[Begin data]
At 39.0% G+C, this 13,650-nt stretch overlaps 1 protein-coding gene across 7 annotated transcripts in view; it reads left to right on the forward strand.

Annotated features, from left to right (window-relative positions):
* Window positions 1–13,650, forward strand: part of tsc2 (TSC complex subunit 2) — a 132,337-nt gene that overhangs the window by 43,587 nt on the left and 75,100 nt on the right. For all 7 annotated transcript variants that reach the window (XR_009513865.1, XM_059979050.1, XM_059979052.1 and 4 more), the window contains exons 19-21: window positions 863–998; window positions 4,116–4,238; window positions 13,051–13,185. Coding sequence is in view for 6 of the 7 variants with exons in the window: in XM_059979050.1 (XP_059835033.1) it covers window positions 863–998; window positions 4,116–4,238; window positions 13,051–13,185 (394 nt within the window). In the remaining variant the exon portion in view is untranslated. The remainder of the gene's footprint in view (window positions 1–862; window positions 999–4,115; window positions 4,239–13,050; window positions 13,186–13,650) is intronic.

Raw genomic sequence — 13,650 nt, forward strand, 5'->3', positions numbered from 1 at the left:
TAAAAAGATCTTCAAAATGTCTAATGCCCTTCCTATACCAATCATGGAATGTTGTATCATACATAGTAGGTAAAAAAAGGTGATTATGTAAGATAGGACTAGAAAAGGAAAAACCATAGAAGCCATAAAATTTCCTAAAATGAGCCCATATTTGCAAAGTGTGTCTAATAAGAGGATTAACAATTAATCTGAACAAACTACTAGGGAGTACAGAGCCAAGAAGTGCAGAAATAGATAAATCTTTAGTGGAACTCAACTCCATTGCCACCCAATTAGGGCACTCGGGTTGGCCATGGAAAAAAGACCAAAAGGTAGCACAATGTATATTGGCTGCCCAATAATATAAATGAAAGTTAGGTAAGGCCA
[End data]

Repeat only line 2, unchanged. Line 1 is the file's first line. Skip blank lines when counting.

Annotated features, from left to right (window-relative positions):